Mitotic Misregulation and Human Aging

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Science  31 Mar 2000:
Vol. 287, Issue 5462, pp. 2486-2492
DOI: 10.1126/science.287.5462.2486


Messenger RNA levels were measured in actively dividing fibroblasts isolated from young, middle-age, and old-age humans and humans with progeria, a rare genetic disorder characterized by accelerated aging. Genes whose expression is associated with age-related phenotypes and diseases were identified. The data also suggest that an underlying mechanism of the aging process involves increasing errors in the mitotic machinery of dividing cells in the postreproductive stage of life. We propose that this dysfunction leads to chromosomal pathologies that result in misregulation of genes involved in the aging process.

The question of why we age has intrigued mankind since the beginning of time. Extensive studies of model systems including yeast, Caenorhabditis elegans,Drosophila, and mice as well as studies of human progerias and cellular senescence have identified a number of processes thought to contribute to the aging phenotype (1). These include the effects of oxidative damage associated with cellular metabolism and genome instabilities such as telomere shortening, mitochondrial mutations, and chromosomal pathologies. To gain greater insights into the mechanisms that control life-span and age-related phenotypes, we have studied gene regulation of normal and premature aging in actively dividing cells. Studies of fibroblasts derived from young, middle-age, and old-age humans and from humans with Hutchinson-Gilford progeria revealed sets of genes that correlate with, and hence likely contribute to, age-related phenotypes and diseases. The results also suggest that mitotic errors in dividing cells may lead to the altered expression of this collection of genes.

Ten closely matched dermal fibroblast cell lines were classified into four categories based on their chronological and diagnostic similarities: normal young (NY), normal middle (NM), normal old (NO), and Hutchinson-Gilford progeria (P) (2). Collectively, NY, NM, and NO samples allow examination of the expression levels of various genes throughout the natural aging process. Hutchinson-Gilford progeria, on the other hand, is a rare genetic disease in which those affected display at a very early age features typically associated with natural old age, including loss of or graying of hair, diminished subcutaneous fat, cardiovascular disease, and skeletal abnormalities (3). Actively dividing early passage fibroblasts from each age group were initially examined by phase contrast and fluorescence microscopy to characterize age-related morphological changes (2). For each group, the elliptical morphology characteristic of fibroblast nuclei was observed in the majority of cells. However, in contrast to fibroblasts from NY and NM individuals, whose nuclei appeared normal, the NO and P groups had a significant proportion of cells exhibiting aberrant nuclear morphology including multilobed nuclei and irregular nuclear boundaries. The NO and P populations also had a higher proportion of cells with multiple nuclei, consistent with reports of age-dependent increases in micronucleation in human lymphocytes (4). Flow-activated cell sorting (FACS) analysis of the same fibroblasts from the NY and NM groups revealed very similar populations of cells with 2N, S, and 4N DNA content. However, NO and P fibroblasts showed higher percentages of 4N DNA content (Fig. 1), consistent with the larger number of binucleated cells observed by microscopy.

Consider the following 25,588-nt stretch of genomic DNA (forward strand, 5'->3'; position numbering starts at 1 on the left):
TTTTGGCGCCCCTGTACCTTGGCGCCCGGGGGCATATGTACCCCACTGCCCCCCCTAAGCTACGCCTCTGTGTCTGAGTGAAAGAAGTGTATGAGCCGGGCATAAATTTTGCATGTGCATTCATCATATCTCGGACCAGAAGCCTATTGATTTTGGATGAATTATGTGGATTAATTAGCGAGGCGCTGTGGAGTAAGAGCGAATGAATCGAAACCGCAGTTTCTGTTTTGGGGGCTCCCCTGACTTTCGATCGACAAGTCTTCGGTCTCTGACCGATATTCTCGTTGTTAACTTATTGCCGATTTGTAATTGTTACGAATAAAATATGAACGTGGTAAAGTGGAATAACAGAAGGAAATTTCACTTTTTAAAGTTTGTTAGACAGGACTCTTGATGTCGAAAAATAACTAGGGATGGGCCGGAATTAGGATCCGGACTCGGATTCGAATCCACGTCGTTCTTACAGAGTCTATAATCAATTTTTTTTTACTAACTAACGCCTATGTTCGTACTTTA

Figure 1

Structural composition and experimental electron density of E. coli DnaG-RNAP. (A) Schematic diagram illustrating the domain boundaries of full-lengthE. coli DnaG (9, 10). Gold, blue, and purple color coding on the DnaG-RNAP domain correspond to NH2-terminal (residues 115 to 240), central (residues 241 to 367), and COOH-terminal (residues 368 to 428) subdomains in the structure, respectively. (B) Representative, solvent-flattened experimental electron density of three β strands within the toprim region of DnaG-RNAP. Contouring is at 1.4σ above the mean. The refined model is shown as a ball-and-stick representation. The figure was generated by Ribbons (27). (C) Secondary structure and conservation in DnaG-RNAP. The DnaG-RNAP sequence is highlighted to illustrate the positions of invariant (green boxes) and highly conserved (yellow boxes) residues as well as the locations of sequence motifs II to VI (19) (gray boxes). Sequence conservation was determined by comparing 28 bacterial primase proteins with ClustalX (28); “invariant” and “highly conserved” residues are defined by the Gonnet 250 weighting scheme (29). Secondary structure content of each subdomain is indicated below the sequence as cylinders (α helices), arrows (β strands), or lines (coil) and is color-coded as in (A). Abbreviations for the amino acid residues are as follows: A, Ala; C, Cys; D, Asp; E, Glu; F, Phe; G, Gly; H, His; I, Ile; K, Lys; L, Leu; M, Met; N, Asn; P, Pro; Q, Gln; R, Arg; S, Ser; T, Thr; V, Val; W, Trp; and Y, Tyr.